If you are ever in the situation where your child has been injured, it may not be immediately clear to you whether this was simply their own doing or another party is at fault.
It has long been established that those who are aged 16 and under are deemed to be a child according to the law in Scotland.
When determining whether there is a claim to be made against a third party, it must be established that injury was, wholly or partially, a direct result of the negligence of another. There will be many situations when a third party is clearly at fault for causing a child’s injuries. For example, if a driver has failed to observe their surroundings and mounts a pavement. This is an obvious example. But there are more complex situations: What if your child is crossing the road and did not look for oncoming traffic? Or the situation where you are in a supermarket and your child is injured on shelfing as they were climbing to reach an item? Whose fault is it then – the child’s or someone else’s?
The law recognises that a child may not have the maturity to understand the consequences of their actions in situations where an adult should sense the the danger.
The extent of the child’s understanding and maturity is therefore relevant. The greater their level of understanding, the more likely they are said to have contributed towards the accident resulting in injury (known as contributory negligence). If this is the case, the court would consider to what percentage they can be deemed to be at fault. However, this does not mean that the other party is not to blame. The other party is still at fault, but to a lesser extent. Such was the situation in the Jackson v Murray and Another case where a 13-year-old child stepped out from behind a bus into the path of an oncoming car. Initially, in June 2012 the Outer House of the Scottish Court of Session determined that the child was 90% responsible for the accident. On appeal to the Inner House in December of the same year, this was reduced to 70% and in 2015 the UK Supreme Court ultimately gave a ruling most favourable to the child where they were held 50% responsible. The child was not blameless in this situation - they were deemed to have crossed the road “without reasonable care” for their safety.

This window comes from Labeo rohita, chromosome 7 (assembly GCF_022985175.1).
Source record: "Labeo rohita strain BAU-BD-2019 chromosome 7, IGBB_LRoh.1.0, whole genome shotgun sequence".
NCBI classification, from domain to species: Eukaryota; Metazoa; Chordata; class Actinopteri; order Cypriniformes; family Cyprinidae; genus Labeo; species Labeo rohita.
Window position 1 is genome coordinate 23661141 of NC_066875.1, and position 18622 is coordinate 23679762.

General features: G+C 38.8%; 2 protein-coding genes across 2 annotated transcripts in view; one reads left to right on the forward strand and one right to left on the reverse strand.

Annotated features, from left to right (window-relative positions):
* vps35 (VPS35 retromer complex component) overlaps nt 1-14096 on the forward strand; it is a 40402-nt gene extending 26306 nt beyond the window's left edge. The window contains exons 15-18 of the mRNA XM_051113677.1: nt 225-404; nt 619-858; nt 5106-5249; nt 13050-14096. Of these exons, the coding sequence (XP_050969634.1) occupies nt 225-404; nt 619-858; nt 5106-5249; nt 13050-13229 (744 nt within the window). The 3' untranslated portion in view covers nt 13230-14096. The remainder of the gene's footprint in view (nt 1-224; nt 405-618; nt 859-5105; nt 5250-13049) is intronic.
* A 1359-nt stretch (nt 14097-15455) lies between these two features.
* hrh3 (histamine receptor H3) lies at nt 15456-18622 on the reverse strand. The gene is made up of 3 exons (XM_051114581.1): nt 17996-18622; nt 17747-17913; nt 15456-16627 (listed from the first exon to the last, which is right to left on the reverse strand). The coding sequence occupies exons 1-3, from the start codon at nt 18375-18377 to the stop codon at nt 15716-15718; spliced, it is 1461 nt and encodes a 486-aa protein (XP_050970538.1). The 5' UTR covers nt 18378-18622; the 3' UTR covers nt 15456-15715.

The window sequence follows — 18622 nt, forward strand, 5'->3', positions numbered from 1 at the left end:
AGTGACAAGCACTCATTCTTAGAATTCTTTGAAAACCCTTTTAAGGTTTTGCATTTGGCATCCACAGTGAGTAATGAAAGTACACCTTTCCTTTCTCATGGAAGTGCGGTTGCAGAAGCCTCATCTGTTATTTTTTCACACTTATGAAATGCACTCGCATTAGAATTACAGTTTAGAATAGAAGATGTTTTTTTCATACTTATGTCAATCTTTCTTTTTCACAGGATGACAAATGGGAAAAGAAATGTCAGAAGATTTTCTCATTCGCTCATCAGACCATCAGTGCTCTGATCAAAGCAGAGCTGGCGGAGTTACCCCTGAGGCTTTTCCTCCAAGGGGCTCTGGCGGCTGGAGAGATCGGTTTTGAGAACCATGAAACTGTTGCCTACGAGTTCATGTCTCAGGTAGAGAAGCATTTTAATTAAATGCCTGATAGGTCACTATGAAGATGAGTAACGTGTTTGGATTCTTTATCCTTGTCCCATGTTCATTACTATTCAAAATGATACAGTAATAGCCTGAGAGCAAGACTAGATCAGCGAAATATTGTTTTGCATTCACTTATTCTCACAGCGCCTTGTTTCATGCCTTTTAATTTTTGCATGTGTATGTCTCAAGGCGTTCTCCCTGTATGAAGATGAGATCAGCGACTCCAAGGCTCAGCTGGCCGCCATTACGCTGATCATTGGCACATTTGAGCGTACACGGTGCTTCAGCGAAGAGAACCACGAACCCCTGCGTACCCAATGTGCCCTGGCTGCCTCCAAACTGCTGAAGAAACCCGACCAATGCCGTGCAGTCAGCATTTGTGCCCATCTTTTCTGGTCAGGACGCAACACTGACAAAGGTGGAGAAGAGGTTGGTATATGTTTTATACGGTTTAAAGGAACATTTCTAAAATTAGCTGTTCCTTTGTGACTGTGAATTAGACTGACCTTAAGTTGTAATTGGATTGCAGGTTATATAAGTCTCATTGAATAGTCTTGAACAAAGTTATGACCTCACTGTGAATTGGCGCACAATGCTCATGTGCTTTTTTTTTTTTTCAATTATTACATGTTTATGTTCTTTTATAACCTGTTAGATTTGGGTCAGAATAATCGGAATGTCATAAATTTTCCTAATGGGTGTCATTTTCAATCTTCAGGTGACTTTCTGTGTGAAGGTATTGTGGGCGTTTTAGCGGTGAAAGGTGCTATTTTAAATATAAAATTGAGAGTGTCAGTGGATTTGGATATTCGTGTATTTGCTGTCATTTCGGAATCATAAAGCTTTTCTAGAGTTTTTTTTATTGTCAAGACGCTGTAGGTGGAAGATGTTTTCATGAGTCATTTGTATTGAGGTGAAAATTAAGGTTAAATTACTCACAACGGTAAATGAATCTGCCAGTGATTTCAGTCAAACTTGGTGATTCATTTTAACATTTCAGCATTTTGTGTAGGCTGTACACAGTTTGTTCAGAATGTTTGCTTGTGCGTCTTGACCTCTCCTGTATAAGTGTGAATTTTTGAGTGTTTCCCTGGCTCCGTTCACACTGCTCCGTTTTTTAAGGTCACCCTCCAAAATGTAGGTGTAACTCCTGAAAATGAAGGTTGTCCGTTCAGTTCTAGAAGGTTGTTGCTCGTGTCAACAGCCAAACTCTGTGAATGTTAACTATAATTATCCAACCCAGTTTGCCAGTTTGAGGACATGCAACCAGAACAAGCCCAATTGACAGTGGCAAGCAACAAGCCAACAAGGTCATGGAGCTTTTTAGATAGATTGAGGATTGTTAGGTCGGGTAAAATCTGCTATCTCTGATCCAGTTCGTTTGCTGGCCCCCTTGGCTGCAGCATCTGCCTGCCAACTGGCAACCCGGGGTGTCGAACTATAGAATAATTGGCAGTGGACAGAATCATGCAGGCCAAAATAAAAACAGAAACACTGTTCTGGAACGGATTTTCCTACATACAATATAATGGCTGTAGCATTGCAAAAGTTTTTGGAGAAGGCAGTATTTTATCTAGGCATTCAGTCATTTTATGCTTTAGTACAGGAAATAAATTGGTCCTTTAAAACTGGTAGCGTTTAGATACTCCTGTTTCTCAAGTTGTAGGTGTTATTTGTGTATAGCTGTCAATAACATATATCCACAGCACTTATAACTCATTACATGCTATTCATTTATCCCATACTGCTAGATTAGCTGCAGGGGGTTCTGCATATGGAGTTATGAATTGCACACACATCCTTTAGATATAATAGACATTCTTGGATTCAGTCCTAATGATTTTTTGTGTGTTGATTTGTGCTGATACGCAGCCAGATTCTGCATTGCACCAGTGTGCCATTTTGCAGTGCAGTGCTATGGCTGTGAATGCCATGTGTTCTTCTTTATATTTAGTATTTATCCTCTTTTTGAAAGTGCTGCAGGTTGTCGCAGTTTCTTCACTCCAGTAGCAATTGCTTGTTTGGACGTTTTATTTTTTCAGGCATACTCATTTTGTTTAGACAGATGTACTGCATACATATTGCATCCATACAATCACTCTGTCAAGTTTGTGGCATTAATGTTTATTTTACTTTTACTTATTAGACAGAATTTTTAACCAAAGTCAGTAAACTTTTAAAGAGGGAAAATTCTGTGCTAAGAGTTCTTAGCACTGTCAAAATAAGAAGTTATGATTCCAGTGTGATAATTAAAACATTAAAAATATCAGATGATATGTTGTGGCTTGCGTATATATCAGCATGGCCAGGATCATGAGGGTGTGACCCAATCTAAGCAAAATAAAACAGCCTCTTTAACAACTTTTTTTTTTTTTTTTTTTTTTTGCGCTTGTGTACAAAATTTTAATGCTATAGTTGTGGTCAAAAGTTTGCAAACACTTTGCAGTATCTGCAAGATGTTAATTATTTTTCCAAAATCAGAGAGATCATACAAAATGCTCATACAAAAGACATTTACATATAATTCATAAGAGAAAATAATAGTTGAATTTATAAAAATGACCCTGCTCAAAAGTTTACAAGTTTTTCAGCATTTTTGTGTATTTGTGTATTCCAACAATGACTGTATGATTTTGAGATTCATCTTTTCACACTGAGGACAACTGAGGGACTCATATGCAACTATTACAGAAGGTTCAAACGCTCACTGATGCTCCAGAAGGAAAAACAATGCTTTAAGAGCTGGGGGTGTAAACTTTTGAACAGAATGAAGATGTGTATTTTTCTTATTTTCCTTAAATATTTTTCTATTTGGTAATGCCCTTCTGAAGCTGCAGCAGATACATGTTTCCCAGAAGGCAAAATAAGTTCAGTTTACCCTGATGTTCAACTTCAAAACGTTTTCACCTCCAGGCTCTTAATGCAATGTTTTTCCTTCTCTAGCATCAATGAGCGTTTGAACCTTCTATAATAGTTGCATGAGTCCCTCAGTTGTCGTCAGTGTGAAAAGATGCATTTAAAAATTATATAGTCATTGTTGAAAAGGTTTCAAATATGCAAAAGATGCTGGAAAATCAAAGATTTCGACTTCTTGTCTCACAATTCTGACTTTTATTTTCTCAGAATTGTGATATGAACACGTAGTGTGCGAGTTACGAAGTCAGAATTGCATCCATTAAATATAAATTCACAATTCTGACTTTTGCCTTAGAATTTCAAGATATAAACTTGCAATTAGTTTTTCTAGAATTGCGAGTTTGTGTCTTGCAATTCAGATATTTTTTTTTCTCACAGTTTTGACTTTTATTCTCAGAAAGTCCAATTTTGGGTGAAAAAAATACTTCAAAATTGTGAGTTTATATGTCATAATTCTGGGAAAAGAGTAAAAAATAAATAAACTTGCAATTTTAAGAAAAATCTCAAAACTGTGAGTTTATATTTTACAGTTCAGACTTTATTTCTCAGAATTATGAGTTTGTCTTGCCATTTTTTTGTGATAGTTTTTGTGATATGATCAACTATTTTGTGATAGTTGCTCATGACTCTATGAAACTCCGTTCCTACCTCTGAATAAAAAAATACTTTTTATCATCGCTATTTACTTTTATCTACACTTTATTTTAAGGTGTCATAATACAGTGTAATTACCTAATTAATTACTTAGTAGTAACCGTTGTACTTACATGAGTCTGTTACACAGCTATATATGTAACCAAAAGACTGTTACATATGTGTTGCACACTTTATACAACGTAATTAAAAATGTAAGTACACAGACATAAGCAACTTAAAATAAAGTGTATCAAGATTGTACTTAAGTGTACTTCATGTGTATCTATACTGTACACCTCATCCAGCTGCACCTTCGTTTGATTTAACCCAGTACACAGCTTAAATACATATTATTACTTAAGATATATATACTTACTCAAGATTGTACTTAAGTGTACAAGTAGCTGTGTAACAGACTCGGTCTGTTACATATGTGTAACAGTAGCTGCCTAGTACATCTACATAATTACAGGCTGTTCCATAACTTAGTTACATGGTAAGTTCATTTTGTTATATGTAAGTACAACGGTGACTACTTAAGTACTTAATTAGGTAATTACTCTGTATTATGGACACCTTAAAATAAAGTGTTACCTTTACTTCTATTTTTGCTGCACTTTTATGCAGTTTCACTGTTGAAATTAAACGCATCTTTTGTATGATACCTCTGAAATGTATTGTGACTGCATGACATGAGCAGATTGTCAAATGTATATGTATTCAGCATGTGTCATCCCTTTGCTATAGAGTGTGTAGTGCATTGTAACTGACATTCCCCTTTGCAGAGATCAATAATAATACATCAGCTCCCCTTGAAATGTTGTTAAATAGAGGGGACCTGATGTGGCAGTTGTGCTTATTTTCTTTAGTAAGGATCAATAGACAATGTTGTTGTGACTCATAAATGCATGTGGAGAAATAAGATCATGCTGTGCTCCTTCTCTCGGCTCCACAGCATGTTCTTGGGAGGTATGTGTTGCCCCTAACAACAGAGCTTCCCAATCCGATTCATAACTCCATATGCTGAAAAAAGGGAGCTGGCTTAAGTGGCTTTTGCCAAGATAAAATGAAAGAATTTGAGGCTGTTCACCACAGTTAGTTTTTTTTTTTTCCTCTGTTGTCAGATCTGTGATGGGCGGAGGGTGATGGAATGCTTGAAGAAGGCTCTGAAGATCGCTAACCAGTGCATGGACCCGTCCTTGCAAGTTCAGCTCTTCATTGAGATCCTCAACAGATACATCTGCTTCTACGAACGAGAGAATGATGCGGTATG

This demonstrates that the situation of contributory negligence is not always black and white – cases are determined on their particular facts and the knowledge of the child involved.
Although a child can sometimes be regarded in legal terms as partially at fault for an accident where they were injured, they may very well have a right to pursue a claim again the negligent party who contributed toward the situation. It’s not straightforward and specialist personal injury legal advice should be sought.